Nanotrap cargo delivery
doi:10.1038/nindia.2009.104 Published online 16 April 2009
Researchers have designed nano-sized capsules made from short stretches of DNA that can deliver cargos to a targeted site1. The capsules have small pores on the surface and encapsulated gold nanoparticles. The capsules can ferry life-saving drugs to destined sites without any degradation.
The researchers took oligonucleotides, short nucleic acid polymers with twenty or fewer bases. Through heat treatment, they first produced star like DNA structures having five separate strands. These DNA strands were further mixed and exposed to heat to yield cup-shaped DNA half-icosahedra.
To see whether such DNA nanocapsules can encapsulate any cargo, the researchers merged two half-icosahedra to form an icosahedron (a DNA polyhedron with 20 plane surfaces) in the presence of citrate-capped gold nanoparticles. Sophisticated imaging technique showed that gold nanoparticles were present only in clusters of at least 6 or 8 particles in DNA icosahedron.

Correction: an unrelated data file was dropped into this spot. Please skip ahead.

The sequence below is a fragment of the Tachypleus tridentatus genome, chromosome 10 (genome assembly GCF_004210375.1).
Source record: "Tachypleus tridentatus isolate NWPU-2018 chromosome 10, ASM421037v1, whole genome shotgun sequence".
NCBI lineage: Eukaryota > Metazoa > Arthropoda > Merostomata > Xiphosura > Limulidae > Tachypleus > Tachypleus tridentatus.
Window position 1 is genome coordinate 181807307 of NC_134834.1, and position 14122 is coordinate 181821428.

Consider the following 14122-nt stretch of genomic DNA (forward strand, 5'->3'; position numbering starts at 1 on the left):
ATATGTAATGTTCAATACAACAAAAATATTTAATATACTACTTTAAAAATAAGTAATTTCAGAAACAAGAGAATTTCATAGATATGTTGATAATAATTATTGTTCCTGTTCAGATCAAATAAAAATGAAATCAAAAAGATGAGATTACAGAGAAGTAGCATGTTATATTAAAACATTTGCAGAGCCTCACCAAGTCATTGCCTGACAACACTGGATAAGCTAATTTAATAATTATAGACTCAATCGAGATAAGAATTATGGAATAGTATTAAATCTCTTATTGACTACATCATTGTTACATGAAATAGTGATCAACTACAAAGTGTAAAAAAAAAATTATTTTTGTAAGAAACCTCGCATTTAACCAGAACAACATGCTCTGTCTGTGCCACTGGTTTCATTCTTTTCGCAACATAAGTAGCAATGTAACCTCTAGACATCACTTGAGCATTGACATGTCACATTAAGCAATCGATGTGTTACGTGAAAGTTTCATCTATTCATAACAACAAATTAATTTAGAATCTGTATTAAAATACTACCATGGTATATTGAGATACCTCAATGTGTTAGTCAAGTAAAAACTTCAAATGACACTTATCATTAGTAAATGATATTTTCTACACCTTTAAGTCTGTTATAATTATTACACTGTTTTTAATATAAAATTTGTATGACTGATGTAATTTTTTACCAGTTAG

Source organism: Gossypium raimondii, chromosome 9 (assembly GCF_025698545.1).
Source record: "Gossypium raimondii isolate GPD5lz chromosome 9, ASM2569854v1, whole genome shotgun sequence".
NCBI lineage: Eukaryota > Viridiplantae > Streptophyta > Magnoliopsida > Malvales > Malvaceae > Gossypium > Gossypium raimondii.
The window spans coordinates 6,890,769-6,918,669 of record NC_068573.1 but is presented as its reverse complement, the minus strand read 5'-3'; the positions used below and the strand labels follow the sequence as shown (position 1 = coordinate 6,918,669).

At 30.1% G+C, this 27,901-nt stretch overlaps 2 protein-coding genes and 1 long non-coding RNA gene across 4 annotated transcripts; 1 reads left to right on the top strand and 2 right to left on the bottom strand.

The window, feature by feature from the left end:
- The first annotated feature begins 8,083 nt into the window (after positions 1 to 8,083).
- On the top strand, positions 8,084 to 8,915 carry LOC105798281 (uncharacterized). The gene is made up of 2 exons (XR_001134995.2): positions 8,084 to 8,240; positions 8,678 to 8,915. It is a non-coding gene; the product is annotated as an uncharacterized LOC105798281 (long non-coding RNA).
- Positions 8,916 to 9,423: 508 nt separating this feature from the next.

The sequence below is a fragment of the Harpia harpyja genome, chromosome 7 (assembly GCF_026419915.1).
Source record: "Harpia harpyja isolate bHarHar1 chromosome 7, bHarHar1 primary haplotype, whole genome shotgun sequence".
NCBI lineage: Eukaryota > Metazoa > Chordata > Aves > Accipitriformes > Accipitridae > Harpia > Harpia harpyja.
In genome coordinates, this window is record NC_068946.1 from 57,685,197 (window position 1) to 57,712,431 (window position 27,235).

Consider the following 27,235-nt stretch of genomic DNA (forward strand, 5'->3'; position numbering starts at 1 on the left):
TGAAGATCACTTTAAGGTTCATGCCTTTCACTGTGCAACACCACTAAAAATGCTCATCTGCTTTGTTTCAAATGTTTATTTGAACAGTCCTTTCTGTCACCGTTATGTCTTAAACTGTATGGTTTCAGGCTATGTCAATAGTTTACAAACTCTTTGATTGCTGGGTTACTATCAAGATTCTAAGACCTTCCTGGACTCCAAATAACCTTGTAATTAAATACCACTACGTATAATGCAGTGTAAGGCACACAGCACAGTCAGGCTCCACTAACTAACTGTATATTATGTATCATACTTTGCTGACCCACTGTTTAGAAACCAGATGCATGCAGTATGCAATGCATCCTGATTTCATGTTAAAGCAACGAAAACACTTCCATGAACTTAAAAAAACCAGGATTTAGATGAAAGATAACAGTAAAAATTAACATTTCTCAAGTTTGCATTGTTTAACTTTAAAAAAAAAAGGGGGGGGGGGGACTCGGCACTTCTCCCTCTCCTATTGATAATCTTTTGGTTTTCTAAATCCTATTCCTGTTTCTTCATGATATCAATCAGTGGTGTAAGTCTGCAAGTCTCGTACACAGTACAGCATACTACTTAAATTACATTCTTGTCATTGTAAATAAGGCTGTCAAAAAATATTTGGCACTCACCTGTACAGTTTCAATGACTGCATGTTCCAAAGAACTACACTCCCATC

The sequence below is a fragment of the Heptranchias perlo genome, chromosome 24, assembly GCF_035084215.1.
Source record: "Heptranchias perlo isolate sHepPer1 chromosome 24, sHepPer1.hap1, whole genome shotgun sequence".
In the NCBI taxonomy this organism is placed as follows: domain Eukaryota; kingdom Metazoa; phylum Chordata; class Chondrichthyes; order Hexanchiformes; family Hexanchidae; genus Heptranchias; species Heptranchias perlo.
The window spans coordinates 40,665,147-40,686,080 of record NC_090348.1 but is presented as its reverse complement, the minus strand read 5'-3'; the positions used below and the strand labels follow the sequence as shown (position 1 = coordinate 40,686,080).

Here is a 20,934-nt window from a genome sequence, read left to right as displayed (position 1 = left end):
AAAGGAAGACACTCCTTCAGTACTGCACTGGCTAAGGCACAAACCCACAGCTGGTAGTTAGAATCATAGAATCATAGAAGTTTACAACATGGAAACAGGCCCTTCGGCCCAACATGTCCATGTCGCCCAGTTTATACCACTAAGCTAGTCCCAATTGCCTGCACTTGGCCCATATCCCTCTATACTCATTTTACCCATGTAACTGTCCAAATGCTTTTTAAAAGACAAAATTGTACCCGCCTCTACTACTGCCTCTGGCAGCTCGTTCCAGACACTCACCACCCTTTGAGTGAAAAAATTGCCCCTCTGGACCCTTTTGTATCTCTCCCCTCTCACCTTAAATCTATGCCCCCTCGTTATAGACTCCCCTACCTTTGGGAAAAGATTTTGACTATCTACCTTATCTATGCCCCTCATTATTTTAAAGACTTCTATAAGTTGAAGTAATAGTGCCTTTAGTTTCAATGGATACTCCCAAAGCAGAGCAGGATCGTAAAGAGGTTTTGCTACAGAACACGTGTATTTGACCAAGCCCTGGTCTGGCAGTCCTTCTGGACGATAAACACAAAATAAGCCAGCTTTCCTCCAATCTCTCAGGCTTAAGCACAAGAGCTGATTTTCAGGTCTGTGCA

"For the first time, we show that these beautiful architectures could also have useful functions," says lead researcher Yamuna Krishnan. As DNA can bind proteins, the DNA nanostructures could be reshaped in a way that protein can bind to the outer surface of the icosahedron, she added. According to her, such DNA shell could also prevent dangerous drugs from leaking out till the capsule reaches its target site.
The authors of this work are from: National Centre for Biological Sciences, TIFR, GKVK, Bangalore; Department of Microbiology and Cell Biology, Indian Institute of Science, Bangalore and Indian Institute of Virology, Pune.
- Bhatia, D. et al. Icosahedral DNA Nanocapsules by Modular Assembly. Angew. Chem. Int. Ed. doi: 10.1002/anie.200806000 (2009)